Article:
When you tell ReactPHP to connect to some host, it does not honour host files (in any system, be it Linux-ish, Windows or any other). It only makes DNS lookups in order to resolve the host you told it to connect to. If  you have not been bitten by this, consider yourself lucky!

There are some open GitHub issues in various parts of the ReactPHP library, that ask for some way of respecting the hosts file, but there has been no actual solution, yet.

Essentially, my problem was, that I could not connect from the docker PHP container to the linked ArangoDB Container, because there was no way to tell ReactPHP to read /etc/hosts... in order to find the IP address of the linked container.
Since each new docker container (at least in my environment) would be assigned a different ip address than what it had during its last run, a hardcoded ip address for testing would not be viable. Also, it would make testing it, with 
Travis-CI for example, very difficult.

I though I'd share this on my blog in case it helps someone...

Today, I installed PHP5.5 besides a PHP 5.4 installation on one of my development VMs. This VM host several development and testing sites.

All was well until I loaded the xdebug extension... Then suddenly I saw page loads of 7 to 15 seconds on a Joomla 2.5 site which I was testing.

By disabling xdebug, everything went back to normal...

So I went and disabled some extensions like ioncube, gd, imagick but nothing helped.

I then took a look at the output of phpinfo() where I noticed that by accident I hadn't installed the mbstring extension.
Turns out, the page load times were going up because of mbstring not being installed.

After this was installed, everything was running smoothly again.
Why it only had that unexpected behavior when xdebug was turned on? I don't know.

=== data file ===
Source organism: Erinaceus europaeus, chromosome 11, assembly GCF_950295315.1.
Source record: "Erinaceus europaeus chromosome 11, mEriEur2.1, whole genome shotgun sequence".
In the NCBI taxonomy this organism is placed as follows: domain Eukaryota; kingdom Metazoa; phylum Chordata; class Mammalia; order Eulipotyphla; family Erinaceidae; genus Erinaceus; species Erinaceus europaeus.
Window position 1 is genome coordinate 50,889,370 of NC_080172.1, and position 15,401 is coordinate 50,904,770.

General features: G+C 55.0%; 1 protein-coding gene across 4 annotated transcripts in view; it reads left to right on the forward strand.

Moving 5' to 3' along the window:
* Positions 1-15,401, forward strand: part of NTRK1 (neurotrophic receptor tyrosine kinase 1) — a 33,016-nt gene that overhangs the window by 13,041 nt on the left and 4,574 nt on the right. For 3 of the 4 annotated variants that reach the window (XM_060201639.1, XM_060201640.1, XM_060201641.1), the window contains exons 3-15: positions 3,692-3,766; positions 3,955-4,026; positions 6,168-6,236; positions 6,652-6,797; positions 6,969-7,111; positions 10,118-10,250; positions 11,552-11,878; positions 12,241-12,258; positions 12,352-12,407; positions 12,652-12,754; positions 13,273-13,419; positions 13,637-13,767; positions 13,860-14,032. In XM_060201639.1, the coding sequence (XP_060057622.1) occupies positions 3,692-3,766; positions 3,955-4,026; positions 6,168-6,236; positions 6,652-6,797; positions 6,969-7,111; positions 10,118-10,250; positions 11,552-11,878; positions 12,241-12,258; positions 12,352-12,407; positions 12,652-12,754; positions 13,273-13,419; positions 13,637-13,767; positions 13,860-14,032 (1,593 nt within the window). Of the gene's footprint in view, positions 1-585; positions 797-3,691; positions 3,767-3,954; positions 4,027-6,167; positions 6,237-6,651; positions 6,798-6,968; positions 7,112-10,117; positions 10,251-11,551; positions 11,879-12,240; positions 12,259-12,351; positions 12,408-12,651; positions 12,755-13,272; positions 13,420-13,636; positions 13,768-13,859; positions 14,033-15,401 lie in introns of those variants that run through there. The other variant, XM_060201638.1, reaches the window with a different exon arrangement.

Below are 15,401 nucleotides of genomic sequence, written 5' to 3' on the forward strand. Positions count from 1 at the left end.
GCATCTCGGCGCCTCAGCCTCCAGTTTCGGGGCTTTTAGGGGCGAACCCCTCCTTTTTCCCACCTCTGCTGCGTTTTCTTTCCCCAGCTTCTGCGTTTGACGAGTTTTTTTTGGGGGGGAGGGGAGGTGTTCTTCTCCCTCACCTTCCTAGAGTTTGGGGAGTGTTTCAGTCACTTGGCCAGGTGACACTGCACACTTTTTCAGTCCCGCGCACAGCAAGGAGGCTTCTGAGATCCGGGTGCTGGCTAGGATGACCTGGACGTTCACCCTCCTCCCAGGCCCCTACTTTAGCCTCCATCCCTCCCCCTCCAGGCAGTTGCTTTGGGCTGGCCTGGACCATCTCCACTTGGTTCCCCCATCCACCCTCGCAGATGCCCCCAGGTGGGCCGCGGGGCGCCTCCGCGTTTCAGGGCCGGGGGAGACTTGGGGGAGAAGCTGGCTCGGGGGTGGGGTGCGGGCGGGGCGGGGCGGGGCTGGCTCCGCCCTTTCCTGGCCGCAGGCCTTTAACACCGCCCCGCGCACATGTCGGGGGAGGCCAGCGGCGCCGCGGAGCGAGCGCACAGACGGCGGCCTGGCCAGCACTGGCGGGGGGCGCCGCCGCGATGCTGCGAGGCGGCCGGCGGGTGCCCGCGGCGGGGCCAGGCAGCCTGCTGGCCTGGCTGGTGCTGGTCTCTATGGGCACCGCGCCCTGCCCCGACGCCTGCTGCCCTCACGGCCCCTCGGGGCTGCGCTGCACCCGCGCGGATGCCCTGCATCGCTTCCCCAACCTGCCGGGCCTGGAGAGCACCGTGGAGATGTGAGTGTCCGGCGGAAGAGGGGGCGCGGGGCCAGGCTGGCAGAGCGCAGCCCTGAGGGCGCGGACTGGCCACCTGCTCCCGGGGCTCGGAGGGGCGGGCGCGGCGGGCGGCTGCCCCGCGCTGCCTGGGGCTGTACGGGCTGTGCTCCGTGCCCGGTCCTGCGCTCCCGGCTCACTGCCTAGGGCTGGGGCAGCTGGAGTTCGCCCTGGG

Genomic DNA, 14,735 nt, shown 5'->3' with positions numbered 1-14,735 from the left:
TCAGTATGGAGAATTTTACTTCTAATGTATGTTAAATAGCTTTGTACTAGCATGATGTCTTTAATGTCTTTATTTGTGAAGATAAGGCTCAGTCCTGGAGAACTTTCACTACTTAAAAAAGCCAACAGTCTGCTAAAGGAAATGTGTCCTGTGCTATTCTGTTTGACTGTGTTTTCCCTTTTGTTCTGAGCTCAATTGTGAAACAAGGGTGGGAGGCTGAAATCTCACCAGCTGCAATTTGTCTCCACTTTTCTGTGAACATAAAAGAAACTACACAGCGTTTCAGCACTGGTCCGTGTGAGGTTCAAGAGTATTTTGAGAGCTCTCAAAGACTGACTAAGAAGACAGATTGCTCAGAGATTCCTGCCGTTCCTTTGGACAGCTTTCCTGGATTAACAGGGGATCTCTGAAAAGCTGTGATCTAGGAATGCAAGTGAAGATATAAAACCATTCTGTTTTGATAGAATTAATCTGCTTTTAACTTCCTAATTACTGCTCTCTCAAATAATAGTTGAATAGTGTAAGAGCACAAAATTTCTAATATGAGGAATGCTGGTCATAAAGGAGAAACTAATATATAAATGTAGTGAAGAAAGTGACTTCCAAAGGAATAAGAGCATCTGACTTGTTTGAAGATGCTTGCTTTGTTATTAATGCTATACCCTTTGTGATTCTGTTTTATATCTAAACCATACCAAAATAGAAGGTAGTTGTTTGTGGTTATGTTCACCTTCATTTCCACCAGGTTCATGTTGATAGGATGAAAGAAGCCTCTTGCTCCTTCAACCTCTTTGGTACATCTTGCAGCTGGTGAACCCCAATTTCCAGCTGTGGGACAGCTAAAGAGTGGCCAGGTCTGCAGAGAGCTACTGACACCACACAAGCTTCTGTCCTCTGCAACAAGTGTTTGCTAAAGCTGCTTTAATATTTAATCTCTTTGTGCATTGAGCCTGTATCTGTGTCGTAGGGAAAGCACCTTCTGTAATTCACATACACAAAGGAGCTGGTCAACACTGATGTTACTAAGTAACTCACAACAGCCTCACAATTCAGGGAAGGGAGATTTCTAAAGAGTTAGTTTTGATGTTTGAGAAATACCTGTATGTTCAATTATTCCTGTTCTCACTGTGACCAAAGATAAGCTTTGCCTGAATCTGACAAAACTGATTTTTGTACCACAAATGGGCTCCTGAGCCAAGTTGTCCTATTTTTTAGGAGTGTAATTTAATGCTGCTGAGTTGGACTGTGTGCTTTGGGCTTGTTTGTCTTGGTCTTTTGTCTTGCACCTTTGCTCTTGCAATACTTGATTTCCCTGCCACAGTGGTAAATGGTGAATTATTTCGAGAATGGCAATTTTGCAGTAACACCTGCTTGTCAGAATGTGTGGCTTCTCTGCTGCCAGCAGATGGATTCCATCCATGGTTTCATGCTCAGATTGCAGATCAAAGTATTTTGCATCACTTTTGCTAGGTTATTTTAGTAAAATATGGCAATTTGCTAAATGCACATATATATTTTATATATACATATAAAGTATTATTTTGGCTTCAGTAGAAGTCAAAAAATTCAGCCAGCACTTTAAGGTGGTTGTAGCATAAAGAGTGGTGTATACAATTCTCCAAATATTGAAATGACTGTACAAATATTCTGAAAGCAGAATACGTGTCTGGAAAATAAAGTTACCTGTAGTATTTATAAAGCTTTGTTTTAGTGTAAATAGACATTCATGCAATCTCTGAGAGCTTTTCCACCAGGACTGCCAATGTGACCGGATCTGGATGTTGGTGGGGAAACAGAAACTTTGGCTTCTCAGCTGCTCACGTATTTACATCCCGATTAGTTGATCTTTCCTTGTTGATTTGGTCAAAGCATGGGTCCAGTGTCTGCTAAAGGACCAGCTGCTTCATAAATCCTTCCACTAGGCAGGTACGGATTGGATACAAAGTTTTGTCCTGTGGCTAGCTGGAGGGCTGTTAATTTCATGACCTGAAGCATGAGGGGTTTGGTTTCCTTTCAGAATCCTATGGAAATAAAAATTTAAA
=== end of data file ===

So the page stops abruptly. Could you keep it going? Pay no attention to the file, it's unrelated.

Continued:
• OS: Centos 6.5 (64)
  • PHP =>v5.5.6
  • Joomla => v2.5.19
  • libfml => 1.3.2
  • xdebug v2.2.4

Here's a post on a lesson I learned today:

"If you don't need XDebug, do not load it at all!
Just disabling the relevant parts in the .ini file does not really disable it - and might, depending on what you're running, hurt your performance a lot."

What's this about?

This article is nothing against XDebug, which is a great tool for php developers. It's a presentation of the facts and why it's better to not load XDebug at all, instead of just disabling it, when it's not needed.

The "Issue":

I am currently working on a project where I am using RabbitMQ in order to distribute workload from front-end PHP scripts to back-end PHP-CLI scripts using essentially some modified PHP RabbitMQ RPC Examples.

The example scripts have a lot of loops and many calls to functions and language constructs.
They also are mostly long running cli scripts. "Long running" meaning, it's not your everyday script collection that gets loaded and executed in order to build a web-page and is discarded after being active for a very small amount of time (milliseconds - seconds).

In the scenarios below there is one producer and one consumer script. The producer, produces a few thousand messages, and for each of those, the consumer script returns a message. The consumer script also acknowledges the reception of the messages.

So, I updated EasyPHP from 12.1 to Devserver 13.1 on my local development environment.

I immediately noticed very long loading times on most requests in a Joomla project (from 7 to 17 seconds).

That was weird, as the machine has lots of reserves. While trying to fix this issue, I tried some solutions found on the net, without success.

Here's the solution that worked for me.

Put (or modify accordingly) the following directives in your httpd.conf

EnableMMAP off

EnableSendfile off

AcceptFilter http none

AcceptFilter https none

The AcceptFilter directive actually does most of the job, but setting the other directives, doesn't hurt.

Some background info: The AcceptFilter directive replaces the Win32DisableAcceptEx that was used for this purpose in Apache 2.0 and 2.2.